The three announced candidates for governor all have different positions on the future of the death penalty in Louisiana – revealing one of the most striking policy contrasts among them in the race, to date.
Baton Rouge businessman Eddie Rispone opposes the death penalty; U.S. Rep. Ralph Abraham thinks it should be used more; and Gov. John Bel Edwards won’t divulge his personal views, instead saying he will uphold whatever's in state law.
Abraham and Rispone are both Republicans challenging the only Democratic governor in the Deep South.
The election is Oct. 12. A Nov. 16 runoff will take place between the top two vote-getters if no candidate gets more than 50 percent of the vote in the primary, regardless of party.
Louisiana is one of 31 states that still allow the death penalty as a form of criminal punishment in law. But the state’s last execution was in 2010, and that inmate volunteered to be executed. The issue has been tangled up in the legal system amid a fight over the state's process for lethal injection, all while debate over the death penalty's future has simmered.
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The state has agreed that it will carry out no executions at least for another year as a legal battle wages over its lethal injection protocol, so whoever wins the governor's race this fall could be instrumental in determining the future of capital punishment in Louisiana after the new term starts in January 2020.
“I really don’t believe in the death penalty,” Rispone told The Advocate on Thursday. “It goes back to my faith – really and truly. If it was proven to be a deterrent and it saved innocent lives, then I would probably have to think hard about it again.”
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Rispone contrasted the death penalty with war, which he said is necessary. “We have to go to war to save innocent lives,” he said. “But I’m not convinced that (the death penalty)’s a deterrent.”
He said he came to that conclusion after discussions with prosecutors and others in law enforcement.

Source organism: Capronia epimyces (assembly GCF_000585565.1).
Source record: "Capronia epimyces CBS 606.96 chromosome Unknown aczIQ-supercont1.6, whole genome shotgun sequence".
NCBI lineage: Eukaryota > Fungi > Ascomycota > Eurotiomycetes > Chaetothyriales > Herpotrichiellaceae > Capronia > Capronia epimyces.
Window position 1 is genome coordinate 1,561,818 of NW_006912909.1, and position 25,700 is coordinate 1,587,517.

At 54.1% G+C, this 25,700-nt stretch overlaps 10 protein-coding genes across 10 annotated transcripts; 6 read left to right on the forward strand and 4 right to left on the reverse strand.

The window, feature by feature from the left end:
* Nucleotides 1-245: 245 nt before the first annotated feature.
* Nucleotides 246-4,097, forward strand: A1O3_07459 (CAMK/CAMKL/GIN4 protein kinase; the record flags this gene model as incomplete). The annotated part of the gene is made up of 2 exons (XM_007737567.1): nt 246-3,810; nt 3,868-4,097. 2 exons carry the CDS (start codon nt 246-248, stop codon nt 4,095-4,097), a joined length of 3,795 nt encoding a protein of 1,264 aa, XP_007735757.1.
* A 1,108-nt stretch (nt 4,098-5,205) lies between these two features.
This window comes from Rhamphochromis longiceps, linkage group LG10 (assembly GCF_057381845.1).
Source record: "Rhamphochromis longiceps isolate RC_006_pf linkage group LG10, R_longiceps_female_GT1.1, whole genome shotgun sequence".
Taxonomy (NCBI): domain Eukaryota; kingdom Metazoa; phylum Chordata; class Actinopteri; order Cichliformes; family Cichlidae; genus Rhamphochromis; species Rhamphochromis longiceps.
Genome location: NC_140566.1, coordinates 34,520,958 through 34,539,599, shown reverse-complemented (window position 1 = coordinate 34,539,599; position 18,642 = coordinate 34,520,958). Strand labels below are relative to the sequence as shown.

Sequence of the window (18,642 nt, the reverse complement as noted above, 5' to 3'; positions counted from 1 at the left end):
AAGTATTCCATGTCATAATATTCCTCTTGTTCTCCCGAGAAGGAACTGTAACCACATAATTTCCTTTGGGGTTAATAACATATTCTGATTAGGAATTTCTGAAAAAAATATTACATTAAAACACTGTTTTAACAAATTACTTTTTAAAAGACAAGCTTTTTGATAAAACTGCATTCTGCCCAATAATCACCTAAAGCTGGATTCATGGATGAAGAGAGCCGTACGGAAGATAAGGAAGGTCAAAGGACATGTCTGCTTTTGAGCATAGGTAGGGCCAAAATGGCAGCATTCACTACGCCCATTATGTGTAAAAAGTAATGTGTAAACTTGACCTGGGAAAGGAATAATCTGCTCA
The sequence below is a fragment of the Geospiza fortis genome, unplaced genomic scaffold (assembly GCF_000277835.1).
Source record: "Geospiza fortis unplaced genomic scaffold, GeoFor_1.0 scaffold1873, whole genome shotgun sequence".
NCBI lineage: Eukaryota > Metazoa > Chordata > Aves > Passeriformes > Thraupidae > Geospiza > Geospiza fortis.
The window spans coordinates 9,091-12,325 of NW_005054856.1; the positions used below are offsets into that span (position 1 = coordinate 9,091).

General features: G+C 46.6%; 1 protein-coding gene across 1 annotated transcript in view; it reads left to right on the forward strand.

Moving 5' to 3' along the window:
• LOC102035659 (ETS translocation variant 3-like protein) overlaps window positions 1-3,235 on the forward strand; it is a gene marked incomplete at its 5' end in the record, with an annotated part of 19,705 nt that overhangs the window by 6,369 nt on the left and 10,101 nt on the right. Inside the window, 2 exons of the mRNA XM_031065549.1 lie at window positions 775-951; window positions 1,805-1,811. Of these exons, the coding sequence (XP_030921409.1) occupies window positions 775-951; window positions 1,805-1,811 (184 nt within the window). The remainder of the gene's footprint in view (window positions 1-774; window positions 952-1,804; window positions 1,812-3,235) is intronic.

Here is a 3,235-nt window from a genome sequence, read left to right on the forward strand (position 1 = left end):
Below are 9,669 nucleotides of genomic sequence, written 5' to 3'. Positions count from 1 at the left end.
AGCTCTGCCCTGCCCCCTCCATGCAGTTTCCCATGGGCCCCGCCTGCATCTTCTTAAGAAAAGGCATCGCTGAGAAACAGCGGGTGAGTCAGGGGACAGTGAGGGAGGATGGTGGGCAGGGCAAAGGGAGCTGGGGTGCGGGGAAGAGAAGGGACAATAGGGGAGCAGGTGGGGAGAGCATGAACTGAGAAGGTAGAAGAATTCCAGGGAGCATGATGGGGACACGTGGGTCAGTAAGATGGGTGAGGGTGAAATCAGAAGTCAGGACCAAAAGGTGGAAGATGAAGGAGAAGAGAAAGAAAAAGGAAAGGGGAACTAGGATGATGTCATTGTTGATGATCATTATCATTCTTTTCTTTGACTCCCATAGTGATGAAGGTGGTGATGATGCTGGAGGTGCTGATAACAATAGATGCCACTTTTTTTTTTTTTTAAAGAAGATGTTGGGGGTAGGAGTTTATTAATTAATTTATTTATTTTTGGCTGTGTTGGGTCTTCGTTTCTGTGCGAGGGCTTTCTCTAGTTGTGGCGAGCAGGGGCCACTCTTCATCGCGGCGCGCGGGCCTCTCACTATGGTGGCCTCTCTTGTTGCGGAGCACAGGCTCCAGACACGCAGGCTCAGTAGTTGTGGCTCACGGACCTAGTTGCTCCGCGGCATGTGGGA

“The DAs say they spend so much time on the death penalty and could be out prosecuting way more people if they didn’t have to go through that," Rispone said.
Abraham, meanwhile, has sided with Attorney General Jeff Landry in aggressively pushing for the use of the death penalty in Louisiana.
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“Not only am I in favor of the death penalty, but I’m also in favor of enforcing it," Abraham, R-Alto, told The Advocate. "If you murder someone in Louisiana, you should know that when caught you will be put to death.
"While we’re at it, I’d like to see child molesters added to the list of death penalty eligible person," Abraham added. "There is no greater monster than someone who harms an innocent child.”
Edwards has repeatedly deferred to state law on the matter and dismissed questions about his personal views on the topic.
"I took an oath to support the Constitution and laws of the United States and the state of Louisiana," Edwards said in a statement last fall when The Advocate asked for clarity on his position. "The fact of the matter is that we cannot execute someone in the state of Louisiana today because the only legally prescribed manner set forth in state statute is unavailable to us. That's not through any fault of my own or the Department of Corrections."
Landry, a Republican seeking re-election as AG this year, has helped put a spotlight on the issue in recent months, accusing Edwards of playing a role in executions being put on hold and publicly criticizing the governor's lack of clarity on his personal position. The AG recently orchestrated a State Capitol hearing on the future of the death penalty that included testimony from families of murder victims whose killers remain on death row.
Proponents of abolishing the death penalty say it will reduce costs and could save innocent lives of those wrongly convicted. Opponents say the measure comes across as soft on crime and lessens the weight placed on the most heinous crimes committed in the state.
The debate over the death penalty often is further complicated in heavily Roman Catholic populated south Louisiana. Pope Francis, an outspoken critic of the death penalty, has issued a proclamation that the death penalty is unacceptable in any case in the eyes of the Catholic Church.
Edwards and Rispone are Catholic (as is Landry), and Abraham is Baptist. All oppose abortion, a position frequently noted in the death penalty discussion.
Attempts to abolish capital punishment have been made in recent years at the State Capitol, but the effort continues to face major resistance in both the Republican-controlled House and Senate. The debate hasn't gotten a formal recorded vote in either chamber in the past two years that it’s been proposed.
Multiple bills have been prefiled ahead of the regular session that begins April 8 that again call for an end to the use of capital punishment in Louisiana. Separately, legislation has been proposed that would conceal providers of lethal injection drugs, possibly freeing up the state to resume carrying out executions.